The English Premier League is still searching for a successor to Richard Scudamore who has retired after 19 years as the CEO of the most commercial football league in the world.
Susanna Dinnage, an executive from US media group Discovery, accepted the position but withdrew unexpectedly in November last year.
According to British media reports, Scudamore was earning a basic salary of £900.000,- per year which rose to £2.5 million including bonuses. As most CEO’s of Premier League clubs earn more than £1 million per year, paying the CEO of the Premier League in excess of £1 million should not be an issue either.
By comparison the Commissioner of the National Football League (NFL) for American Football, Roger Goodell receives $40 million per year as part of a five year contract.
The sales of domestic and international broadcast rights for 2019-2022 for the Premier League are almost complete. Predictions suggest the total revenue may reach £9.0 billion. This is a small increase on the current cycle from 2016-2019, which has generated £8.8 billion. The major difference being a reduction in domestic rights and an increase in overseas deals.
Given the importance of broadcast rights for the Premier League (and most professional sport) it is no surprise the CEO will earn a handsome fee for their leadership, management and negotiating skills to secure future commercial deals. The next sales cycle for 2022-2025 will start in two years’ time. Many industry experts expect the value to drop which may explain the difficulty of finding a successor who is willing and capable of following in the footsteps of Scudamore.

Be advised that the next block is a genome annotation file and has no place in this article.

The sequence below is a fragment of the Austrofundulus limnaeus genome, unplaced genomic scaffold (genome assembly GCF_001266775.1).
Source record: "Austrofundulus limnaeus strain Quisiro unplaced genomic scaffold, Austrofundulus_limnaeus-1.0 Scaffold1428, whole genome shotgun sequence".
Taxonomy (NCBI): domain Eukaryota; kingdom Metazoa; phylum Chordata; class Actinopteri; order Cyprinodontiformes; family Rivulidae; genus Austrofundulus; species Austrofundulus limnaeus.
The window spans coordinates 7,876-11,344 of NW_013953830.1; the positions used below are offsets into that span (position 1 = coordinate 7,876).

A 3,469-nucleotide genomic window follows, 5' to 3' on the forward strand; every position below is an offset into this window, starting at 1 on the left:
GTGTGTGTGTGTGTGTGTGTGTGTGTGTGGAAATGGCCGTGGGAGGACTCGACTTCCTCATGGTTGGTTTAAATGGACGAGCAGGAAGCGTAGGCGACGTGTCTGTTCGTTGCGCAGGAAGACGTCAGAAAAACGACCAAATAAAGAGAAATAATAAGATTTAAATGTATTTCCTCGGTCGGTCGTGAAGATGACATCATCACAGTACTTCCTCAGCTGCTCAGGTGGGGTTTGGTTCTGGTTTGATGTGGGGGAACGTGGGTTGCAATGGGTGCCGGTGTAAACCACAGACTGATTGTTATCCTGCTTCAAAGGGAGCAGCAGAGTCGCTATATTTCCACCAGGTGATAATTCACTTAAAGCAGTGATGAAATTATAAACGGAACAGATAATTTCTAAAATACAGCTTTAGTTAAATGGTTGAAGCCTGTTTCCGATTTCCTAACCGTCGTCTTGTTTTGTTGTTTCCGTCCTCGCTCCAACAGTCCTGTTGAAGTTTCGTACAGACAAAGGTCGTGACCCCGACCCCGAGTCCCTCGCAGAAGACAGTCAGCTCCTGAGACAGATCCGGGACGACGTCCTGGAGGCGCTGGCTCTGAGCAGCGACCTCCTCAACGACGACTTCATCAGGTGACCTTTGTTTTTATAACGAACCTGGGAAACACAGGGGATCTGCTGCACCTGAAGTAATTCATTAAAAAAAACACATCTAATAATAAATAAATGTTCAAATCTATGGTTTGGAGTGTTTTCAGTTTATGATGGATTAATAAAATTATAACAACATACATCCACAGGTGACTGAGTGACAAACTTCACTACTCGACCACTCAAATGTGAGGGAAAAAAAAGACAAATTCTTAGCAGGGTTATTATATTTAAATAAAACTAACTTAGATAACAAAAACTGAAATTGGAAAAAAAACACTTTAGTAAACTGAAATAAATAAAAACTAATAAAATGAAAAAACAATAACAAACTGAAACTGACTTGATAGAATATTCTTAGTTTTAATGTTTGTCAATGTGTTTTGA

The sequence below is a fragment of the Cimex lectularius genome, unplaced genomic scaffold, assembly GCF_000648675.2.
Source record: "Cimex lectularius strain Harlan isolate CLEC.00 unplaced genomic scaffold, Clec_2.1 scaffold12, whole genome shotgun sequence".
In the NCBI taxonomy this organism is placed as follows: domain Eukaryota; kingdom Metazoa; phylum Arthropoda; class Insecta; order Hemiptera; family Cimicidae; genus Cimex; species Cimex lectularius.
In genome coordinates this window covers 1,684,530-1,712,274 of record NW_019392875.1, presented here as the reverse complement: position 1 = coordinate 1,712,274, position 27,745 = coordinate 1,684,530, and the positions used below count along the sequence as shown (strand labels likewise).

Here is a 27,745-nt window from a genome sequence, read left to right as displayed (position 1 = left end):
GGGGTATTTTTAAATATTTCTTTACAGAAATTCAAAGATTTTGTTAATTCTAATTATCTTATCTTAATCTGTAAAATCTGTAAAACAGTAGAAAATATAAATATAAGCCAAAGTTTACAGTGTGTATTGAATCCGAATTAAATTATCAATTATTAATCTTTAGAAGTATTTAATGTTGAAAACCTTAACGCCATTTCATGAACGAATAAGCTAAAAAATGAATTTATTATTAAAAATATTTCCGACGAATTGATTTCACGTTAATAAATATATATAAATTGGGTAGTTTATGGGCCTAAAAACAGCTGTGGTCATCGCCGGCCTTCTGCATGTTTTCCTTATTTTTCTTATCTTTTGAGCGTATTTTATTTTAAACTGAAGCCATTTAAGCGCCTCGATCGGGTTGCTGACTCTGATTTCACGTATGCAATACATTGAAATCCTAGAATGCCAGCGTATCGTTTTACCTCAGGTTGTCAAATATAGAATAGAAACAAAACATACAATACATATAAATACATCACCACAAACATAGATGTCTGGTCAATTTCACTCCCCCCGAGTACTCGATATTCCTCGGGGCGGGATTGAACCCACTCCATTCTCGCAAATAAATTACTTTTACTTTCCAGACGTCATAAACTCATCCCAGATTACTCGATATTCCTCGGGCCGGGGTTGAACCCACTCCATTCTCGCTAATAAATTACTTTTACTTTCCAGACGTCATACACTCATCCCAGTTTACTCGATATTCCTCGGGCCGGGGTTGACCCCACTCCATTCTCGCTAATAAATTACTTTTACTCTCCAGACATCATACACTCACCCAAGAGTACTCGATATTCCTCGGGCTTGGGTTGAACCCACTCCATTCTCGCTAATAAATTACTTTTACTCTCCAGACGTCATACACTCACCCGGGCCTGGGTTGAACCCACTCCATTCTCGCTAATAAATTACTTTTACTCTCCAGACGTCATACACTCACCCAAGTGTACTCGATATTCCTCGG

According to a recent industry report from EY, analyzing the 2016/17 Premier League season, more than 1 billion homes globally had access to Premier League coverage including 43 million who watched on TV in the UK alone. There were almost 100,000 full-time equivalent jobs across the UK supported by the Premier League and clubs which equates to a £7.6 billion contribution to the UK Gross Domestic Product (GDP). The economic impact of the club’s activities has risen 800% since 1998/99!
With eye watering figures like these being wafted around, it is sometimes easy to forget that the median annual income in the UK is £28,677 for full-time employees. Theresa May’s last published income was £117,500, Chris Evans was paid £2.2 million by the BBC as a radio host and José Mourinho earned £15 million at Manchester United before he was relieved of his duties!
So, who will be the next CEO of the Premier League and what are they worth?
Latest reports suggest Sir Gary Verity is in the running. He has a track record in sport and business, was involved in bringing the Tour de France to Yorkshire and is a Leeds United fan…..